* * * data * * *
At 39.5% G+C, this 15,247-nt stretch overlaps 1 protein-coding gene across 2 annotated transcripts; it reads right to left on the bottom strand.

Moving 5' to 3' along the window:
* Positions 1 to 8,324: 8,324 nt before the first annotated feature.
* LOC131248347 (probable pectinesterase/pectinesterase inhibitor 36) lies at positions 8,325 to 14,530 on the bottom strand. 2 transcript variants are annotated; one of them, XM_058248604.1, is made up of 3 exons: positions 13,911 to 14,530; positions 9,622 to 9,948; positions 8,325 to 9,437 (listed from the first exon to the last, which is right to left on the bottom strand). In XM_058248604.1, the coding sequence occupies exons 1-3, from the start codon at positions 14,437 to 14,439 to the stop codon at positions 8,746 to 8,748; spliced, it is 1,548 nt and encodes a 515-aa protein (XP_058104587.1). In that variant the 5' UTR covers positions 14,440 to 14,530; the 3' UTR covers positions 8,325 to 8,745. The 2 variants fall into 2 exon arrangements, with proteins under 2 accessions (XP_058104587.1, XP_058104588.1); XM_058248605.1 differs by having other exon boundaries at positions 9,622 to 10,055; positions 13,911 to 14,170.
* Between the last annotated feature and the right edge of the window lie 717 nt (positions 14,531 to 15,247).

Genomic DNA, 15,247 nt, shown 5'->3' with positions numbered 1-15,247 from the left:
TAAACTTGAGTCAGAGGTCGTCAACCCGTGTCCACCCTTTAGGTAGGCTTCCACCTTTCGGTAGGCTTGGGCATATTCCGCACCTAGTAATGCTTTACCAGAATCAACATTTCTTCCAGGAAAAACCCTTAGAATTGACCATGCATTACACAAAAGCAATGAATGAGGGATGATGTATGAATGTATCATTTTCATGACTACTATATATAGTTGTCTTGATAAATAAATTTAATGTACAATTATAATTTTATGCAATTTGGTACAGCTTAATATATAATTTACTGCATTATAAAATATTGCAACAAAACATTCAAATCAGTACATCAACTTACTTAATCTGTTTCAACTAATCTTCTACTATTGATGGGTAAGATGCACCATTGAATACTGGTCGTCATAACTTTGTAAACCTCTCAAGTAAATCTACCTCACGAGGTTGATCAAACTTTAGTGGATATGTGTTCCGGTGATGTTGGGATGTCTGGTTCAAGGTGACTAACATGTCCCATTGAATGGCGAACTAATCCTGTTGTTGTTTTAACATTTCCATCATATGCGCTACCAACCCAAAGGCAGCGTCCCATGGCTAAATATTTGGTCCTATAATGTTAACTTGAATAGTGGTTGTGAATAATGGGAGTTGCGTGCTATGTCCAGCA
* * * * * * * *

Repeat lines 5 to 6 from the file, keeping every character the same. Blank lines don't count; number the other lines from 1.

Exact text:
* Between the last annotated feature and the right edge of the window lie 717 nt (positions 14,531 to 15,247).

Genomic DNA, 15,247 nt, shown 5'->3' with positions numbered 1-15,247 from the left: